Monday, August 4, 2014

Teaching the Internet without the Internet

Emily and I taught sessions on "Introduction to the Internet" and "Internet Safety."  Approaching these topics required taking a few things into considerations:

  • 50 of the 60 girls had never used the internet before
  • Internet connectivity was a challenge with only about 4 or 5 people able to access the internet at once

Lauren from the Peace Corps collaborated with us for weeks before camp.  She helped us think through creative ways to teach in the context of the environment.  So, with two rooms full of eager, bright girls and a little ingenuity, in the "Introduction to the Internet" session we were able to teach campers about:

  • Common internet terms
  • Types of internet content and their purpose
  • Web browsers
  • Search engines
  • How to tell if a site might have credible information or not

In the "Internet Safety" session we taught girls:

  • What a “digital footprint” is
  • What personal information is
  • How personal information is collected via internet usage
  • How personal information gets used
  • What can happen if you lose control of your data
  • Guidelines for strong passwords 
  • Things they can do to protect themselves and their personal information

For the "Introduction to the Internet", we used flashcards of various web-related things to familiarize girls with terms and also visual images of things like web pages. We used pages that would introduce them to new things such as the Michigan State University web site and the concept of a pointing finger indicating a hyperlink on it.

We also used things that might be more familiar to them such as the url for the government of Rwanda's website.

Every girl got an opportunity to get on the internet and do at least one search.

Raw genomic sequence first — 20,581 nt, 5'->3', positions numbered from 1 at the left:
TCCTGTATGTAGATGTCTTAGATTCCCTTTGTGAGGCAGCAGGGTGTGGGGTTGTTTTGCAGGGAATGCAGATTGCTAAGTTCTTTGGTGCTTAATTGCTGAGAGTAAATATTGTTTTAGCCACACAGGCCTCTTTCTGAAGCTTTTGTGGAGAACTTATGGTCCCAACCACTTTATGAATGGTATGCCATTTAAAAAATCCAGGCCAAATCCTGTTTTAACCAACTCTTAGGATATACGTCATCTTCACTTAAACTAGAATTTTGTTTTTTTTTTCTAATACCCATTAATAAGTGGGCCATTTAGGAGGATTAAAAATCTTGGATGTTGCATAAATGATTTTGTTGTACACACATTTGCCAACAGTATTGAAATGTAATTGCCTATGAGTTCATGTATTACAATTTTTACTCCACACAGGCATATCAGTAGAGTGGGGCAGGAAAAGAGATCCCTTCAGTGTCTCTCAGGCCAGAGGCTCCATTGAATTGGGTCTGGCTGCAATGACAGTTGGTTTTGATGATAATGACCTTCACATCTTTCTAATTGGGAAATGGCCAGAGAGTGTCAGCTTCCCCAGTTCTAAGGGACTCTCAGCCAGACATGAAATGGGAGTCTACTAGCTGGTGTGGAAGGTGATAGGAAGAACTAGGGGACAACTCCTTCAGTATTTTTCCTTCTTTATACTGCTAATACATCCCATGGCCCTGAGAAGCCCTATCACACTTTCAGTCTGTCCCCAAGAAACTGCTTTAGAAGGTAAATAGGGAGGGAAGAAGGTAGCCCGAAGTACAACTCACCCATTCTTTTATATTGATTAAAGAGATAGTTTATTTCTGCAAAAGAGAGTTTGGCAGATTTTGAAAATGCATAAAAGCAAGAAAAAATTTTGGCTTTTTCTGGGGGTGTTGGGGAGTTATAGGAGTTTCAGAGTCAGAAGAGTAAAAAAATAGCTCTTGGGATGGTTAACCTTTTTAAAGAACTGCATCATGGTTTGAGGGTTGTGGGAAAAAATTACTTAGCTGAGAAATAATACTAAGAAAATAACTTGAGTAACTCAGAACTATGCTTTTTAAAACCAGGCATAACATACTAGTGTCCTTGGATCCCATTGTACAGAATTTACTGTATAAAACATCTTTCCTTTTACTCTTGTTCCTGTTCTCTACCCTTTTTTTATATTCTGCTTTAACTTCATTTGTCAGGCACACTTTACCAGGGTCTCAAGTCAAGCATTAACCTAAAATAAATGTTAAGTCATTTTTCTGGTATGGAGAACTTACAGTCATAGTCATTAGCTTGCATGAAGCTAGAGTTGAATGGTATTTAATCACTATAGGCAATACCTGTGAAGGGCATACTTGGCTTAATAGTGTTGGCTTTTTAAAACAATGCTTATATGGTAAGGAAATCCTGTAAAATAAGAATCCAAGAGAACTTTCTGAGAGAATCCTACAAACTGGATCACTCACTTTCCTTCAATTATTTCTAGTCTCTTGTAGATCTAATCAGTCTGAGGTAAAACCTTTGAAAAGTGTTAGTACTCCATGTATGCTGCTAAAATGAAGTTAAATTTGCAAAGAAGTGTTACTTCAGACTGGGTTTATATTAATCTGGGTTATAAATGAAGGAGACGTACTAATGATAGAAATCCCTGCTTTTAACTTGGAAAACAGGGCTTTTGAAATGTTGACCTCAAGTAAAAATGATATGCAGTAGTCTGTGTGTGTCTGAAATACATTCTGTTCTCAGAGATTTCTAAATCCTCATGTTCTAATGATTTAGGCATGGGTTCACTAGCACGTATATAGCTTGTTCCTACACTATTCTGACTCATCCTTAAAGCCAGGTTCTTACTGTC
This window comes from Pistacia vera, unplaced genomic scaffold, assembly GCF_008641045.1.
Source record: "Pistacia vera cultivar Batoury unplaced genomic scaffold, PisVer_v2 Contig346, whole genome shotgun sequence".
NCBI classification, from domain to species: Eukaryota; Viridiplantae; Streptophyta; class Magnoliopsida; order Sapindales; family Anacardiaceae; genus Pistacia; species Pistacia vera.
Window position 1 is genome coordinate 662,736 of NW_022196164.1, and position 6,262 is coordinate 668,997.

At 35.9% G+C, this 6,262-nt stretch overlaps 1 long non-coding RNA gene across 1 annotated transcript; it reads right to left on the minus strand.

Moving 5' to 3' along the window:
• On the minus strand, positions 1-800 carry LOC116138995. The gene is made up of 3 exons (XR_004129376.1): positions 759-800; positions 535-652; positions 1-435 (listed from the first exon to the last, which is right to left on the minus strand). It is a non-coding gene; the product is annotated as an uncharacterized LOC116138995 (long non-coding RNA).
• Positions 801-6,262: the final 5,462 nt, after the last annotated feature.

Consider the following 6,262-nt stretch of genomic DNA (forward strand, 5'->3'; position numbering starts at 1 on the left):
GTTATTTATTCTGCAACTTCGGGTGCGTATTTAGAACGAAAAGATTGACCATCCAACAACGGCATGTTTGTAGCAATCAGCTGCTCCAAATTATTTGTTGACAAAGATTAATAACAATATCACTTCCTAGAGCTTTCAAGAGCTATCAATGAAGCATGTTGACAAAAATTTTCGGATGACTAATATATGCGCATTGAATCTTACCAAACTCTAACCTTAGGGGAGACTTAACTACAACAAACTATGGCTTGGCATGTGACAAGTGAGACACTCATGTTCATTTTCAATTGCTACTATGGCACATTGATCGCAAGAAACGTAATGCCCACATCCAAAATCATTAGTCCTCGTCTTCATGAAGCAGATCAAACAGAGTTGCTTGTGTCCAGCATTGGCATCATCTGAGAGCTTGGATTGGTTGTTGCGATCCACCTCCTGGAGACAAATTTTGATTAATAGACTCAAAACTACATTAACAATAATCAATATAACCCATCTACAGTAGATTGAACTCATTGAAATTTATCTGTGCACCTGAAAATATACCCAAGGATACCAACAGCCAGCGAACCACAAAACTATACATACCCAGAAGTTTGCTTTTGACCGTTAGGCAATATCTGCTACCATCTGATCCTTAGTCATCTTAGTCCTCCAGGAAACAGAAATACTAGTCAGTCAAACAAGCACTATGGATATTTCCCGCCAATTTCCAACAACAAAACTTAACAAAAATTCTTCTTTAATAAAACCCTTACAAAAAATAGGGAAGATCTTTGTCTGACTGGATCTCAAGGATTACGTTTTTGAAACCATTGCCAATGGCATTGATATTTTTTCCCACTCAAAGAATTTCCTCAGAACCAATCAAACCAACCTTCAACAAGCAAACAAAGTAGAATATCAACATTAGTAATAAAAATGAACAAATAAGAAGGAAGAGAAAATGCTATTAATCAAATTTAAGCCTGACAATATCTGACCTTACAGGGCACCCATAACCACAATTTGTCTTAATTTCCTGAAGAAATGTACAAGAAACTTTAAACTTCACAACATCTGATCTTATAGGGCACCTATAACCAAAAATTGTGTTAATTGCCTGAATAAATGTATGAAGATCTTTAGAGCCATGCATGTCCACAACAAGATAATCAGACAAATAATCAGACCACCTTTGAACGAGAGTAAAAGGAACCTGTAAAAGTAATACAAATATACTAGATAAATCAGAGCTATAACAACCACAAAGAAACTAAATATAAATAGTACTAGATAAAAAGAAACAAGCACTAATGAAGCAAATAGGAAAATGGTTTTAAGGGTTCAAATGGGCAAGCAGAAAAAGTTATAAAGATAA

In the "Internet Safety" session, since internet connectivity prevented us from using our original plan of having the campers Google the names of some of the camp instructors so as to see their digital footprint, we instead Googled a few instructors’ names before the session and made cards of the websites where we found information.   We asked campers to hold signs with the website url and a piece of paper taped to the back with information about the person we Googled.

One person acted as the search engine running around the room, as though visiting the various websites.  Girls acted as the web sites and handed the search engine person a piece of paper with information from that site that we found. And in this creative way, we were able to convey the idea of a digital footprint and the amount of information about a person easily available on the web.

We also took the girls through an exercise using flashcards with passwords and asked them to say if this was a strong password or not, and why.

Examples of a weak and a strong password

The conditions were sub-optimal but the enthusiasm and learning that occurred were excellent.



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